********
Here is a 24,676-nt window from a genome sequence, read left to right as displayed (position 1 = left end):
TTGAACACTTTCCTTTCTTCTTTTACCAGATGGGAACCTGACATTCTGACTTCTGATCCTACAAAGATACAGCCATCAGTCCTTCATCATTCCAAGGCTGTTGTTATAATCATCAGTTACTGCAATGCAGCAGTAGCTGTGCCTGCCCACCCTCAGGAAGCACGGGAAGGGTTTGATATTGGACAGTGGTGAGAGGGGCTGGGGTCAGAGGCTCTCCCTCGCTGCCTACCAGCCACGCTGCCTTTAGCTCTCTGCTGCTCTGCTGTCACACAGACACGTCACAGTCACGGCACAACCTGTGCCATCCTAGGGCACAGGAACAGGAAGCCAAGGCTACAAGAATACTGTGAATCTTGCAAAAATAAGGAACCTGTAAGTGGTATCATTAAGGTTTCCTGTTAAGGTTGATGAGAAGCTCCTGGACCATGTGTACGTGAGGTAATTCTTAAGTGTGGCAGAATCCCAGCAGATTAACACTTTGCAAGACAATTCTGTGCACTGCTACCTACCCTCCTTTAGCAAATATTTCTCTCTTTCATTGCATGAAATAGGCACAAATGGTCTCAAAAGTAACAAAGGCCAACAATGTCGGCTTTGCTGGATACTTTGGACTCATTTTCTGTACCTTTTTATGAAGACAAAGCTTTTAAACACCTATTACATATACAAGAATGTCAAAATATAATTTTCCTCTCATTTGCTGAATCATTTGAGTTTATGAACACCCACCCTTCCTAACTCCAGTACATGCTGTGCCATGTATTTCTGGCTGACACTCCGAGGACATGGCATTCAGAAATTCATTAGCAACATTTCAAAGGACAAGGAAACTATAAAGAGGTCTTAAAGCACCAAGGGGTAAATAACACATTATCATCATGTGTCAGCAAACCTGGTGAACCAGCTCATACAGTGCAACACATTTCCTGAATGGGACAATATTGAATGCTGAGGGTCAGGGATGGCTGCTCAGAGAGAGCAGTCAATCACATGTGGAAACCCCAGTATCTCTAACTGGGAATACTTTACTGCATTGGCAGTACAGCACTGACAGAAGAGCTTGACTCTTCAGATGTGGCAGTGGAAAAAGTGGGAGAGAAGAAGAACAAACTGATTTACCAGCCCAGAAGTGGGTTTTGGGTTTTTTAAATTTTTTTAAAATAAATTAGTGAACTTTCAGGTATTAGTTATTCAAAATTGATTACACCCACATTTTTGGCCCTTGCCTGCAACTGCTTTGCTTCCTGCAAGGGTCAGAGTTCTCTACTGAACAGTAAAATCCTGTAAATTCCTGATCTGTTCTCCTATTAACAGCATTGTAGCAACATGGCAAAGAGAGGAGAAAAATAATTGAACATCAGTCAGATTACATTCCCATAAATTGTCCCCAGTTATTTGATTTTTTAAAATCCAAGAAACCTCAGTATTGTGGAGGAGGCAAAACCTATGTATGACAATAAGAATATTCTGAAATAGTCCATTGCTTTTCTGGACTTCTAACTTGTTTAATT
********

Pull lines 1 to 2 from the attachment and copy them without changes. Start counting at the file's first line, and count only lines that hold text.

Here is a 24,676-nt window from a genome sequence, read left to right as displayed (position 1 = left end):
TTGAACACTTTCCTTTCTTCTTTTACCAGATGGGAACCTGACATTCTGACTTCTGATCCTACAAAGATACAGCCATCAGTCCTTCATCATTCCAAGGCTGTTGTTATAATCATCAGTTACTGCAATGCAGCAGTAGCTGTGCCTGCCCACCCTCAGGAAGCACGGGAAGGGTTTGATATTGGACAGTGGTGAGAGGGGCTGGGGTCAGAGGCTCTCCCTCGCTGCCTACCAGCCACGCTGCCTTTAGCTCTCTGCTGCTCTGCTGTCACACAGACACGTCACAGTCACGGCACAACCTGTGCCATCCTAGGGCACAGGAACAGGAAGCCAAGGCTACAAGAATACTGTGAATCTTGCAAAAATAAGGAACCTGTAAGTGGTATCATTAAGGTTTCCTGTTAAGGTTGATGAGAAGCTCCTGGACCATGTGTACGTGAGGTAATTCTTAAGTGTGGCAGAATCCCAGCAGATTAACACTTTGCAAGACAATTCTGTGCACTGCTACCTACCCTCCTTTAGCAAATATTTCTCTCTTTCATTGCATGAAATAGGCACAAATGGTCTCAAAAGTAACAAAGGCCAACAATGTCGGCTTTGCTGGATACTTTGGACTCATTTTCTGTACCTTTTTATGAAGACAAAGCTTTTAAACACCTATTACATATACAAGAATGTCAAAATATAATTTTCCTCTCATTTGCTGAATCATTTGAGTTTATGAACACCCACCCTTCCTAACTCCAGTACATGCTGTGCCATGTATTTCTGGCTGACACTCCGAGGACATGGCATTCAGAAATTCATTAGCAACATTTCAAAGGACAAGGAAACTATAAAGAGGTCTTAAAGCACCAAGGGGTAAATAACACATTATCATCATGTGTCAGCAAACCTGGTGAACCAGCTCATACAGTGCAACACATTTCCTGAATGGGACAATATTGAATGCTGAGGGTCAGGGATGGCTGCTCAGAGAGAGCAGTCAATCACATGTGGAAACCCCAGTATCTCTAACTGGGAATACTTTACTGCATTGGCAGTACAGCACTGACAGAAGAGCTTGACTCTTCAGATGTGGCAGTGGAAAAAGTGGGAGAGAAGAAGAACAAACTGATTTACCAGCCCAGAAGTGGGTTTTGGGTTTTTTAAATTTTTTTAAAATAAATTAGTGAACTTTCAGGTATTAGTTATTCAAAATTGATTACACCCACATTTTTGGCCCTTGCCTGCAACTGCTTTGCTTCCTGCAAGGGTCAGAGTTCTCTACTGAACAGTAAAATCCTGTAAATTCCTGATCTGTTCTCCTATTAACAGCATTGTAGCAACATGGCAAAGAGAGGAGAAAAATAATTGAACATCAGTCAGATTACATTCCCATAAATTGTCCCCAGTTATTTGATTTTTTAAAATCCAAGAAACCTCAGTATTGTGGAGGAGGCAAAACCTATGTATGACAATAAGAATATTCTGAAATAGTCCATTGCTTTTCTGGACTTCTAACTTGTTTAATT